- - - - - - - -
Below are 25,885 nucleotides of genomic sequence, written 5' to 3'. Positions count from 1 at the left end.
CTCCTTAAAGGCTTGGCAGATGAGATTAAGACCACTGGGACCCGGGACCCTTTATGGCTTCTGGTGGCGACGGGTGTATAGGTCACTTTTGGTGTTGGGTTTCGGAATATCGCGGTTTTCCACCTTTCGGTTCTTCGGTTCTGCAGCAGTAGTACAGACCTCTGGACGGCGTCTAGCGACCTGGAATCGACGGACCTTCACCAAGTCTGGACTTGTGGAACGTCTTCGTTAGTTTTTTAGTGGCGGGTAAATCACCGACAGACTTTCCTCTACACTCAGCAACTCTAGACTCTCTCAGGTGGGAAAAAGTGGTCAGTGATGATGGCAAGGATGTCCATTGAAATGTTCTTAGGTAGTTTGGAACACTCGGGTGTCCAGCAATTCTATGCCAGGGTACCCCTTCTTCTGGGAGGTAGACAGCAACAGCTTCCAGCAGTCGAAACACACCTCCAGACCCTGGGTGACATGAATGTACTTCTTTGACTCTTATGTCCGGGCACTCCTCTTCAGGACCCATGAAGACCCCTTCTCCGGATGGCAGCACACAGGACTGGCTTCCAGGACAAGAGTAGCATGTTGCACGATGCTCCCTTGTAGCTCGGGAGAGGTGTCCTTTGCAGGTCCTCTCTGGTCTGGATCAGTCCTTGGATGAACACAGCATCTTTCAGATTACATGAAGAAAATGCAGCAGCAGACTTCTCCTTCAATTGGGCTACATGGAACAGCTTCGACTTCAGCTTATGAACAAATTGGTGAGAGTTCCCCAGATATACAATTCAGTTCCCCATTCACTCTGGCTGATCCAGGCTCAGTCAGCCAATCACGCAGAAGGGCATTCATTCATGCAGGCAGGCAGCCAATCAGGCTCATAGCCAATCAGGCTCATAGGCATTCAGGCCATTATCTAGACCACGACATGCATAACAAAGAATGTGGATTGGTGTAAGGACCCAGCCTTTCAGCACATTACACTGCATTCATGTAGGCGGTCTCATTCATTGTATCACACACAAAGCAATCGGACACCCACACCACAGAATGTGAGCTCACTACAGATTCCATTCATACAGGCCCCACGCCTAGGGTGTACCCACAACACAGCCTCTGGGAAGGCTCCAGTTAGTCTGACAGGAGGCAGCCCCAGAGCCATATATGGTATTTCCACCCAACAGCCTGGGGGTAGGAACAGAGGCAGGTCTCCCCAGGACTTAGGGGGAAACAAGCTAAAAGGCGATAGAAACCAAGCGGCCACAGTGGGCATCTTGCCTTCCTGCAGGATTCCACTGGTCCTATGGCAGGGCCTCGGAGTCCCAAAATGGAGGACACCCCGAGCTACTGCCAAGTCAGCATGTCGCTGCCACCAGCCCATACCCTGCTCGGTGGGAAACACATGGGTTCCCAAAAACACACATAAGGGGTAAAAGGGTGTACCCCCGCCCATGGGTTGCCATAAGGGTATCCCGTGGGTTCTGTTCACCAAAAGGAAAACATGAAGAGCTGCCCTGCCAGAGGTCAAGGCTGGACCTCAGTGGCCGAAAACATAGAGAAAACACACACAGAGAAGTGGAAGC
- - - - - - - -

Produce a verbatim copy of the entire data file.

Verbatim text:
Below are 25,885 nucleotides of genomic sequence, written 5' to 3'. Positions count from 1 at the left end.
CTCCTTAAAGGCTTGGCAGATGAGATTAAGACCACTGGGACCCGGGACCCTTTATGGCTTCTGGTGGCGACGGGTGTATAGGTCACTTTTGGTGTTGGGTTTCGGAATATCGCGGTTTTCCACCTTTCGGTTCTTCGGTTCTGCAGCAGTAGTACAGACCTCTGGACGGCGTCTAGCGACCTGGAATCGACGGACCTTCACCAAGTCTGGACTTGTGGAACGTCTTCGTTAGTTTTTTAGTGGCGGGTAAATCACCGACAGACTTTCCTCTACACTCAGCAACTCTAGACTCTCTCAGGTGGGAAAAAGTGGTCAGTGATGATGGCAAGGATGTCCATTGAAATGTTCTTAGGTAGTTTGGAACACTCGGGTGTCCAGCAATTCTATGCCAGGGTACCCCTTCTTCTGGGAGGTAGACAGCAACAGCTTCCAGCAGTCGAAACACACCTCCAGACCCTGGGTGACATGAATGTACTTCTTTGACTCTTATGTCCGGGCACTCCTCTTCAGGACCCATGAAGACCCCTTCTCCGGATGGCAGCACACAGGACTGGCTTCCAGGACAAGAGTAGCATGTTGCACGATGCTCCCTTGTAGCTCGGGAGAGGTGTCCTTTGCAGGTCCTCTCTGGTCTGGATCAGTCCTTGGATGAACACAGCATCTTTCAGATTACATGAAGAAAATGCAGCAGCAGACTTCTCCTTCAATTGGGCTACATGGAACAGCTTCGACTTCAGCTTATGAACAAATTGGTGAGAGTTCCCCAGATATACAATTCAGTTCCCCATTCACTCTGGCTGATCCAGGCTCAGTCAGCCAATCACGCAGAAGGGCATTCATTCATGCAGGCAGGCAGCCAATCAGGCTCATAGCCAATCAGGCTCATAGGCATTCAGGCCATTATCTAGACCACGACATGCATAACAAAGAATGTGGATTGGTGTAAGGACCCAGCCTTTCAGCACATTACACTGCATTCATGTAGGCGGTCTCATTCATTGTATCACACACAAAGCAATCGGACACCCACACCACAGAATGTGAGCTCACTACAGATTCCATTCATACAGGCCCCACGCCTAGGGTGTACCCACAACACAGCCTCTGGGAAGGCTCCAGTTAGTCTGACAGGAGGCAGCCCCAGAGCCATATATGGTATTTCCACCCAACAGCCTGGGGGTAGGAACAGAGGCAGGTCTCCCCAGGACTTAGGGGGAAACAAGCTAAAAGGCGATAGAAACCAAGCGGCCACAGTGGGCATCTTGCCTTCCTGCAGGATTCCACTGGTCCTATGGCAGGGCCTCGGAGTCCCAAAATGGAGGACACCCCGAGCTACTGCCAAGTCAGCATGTCGCTGCCACCAGCCCATACCCTGCTCGGTGGGAAACACATGGGTTCCCAAAAACACACATAAGGGGTAAAAGGGTGTACCCCCGCCCATGGGTTGCCATAAGGGTATCCCGTGGGTTCTGTTCACCAAAAGGAAAACATGAAGAGCTGCCCTGCCAGAGGTCAAGGCTGGACCTCAGTGGCCGAAAACATAGAGAAAACACACACAGAGAAGTGGAAGC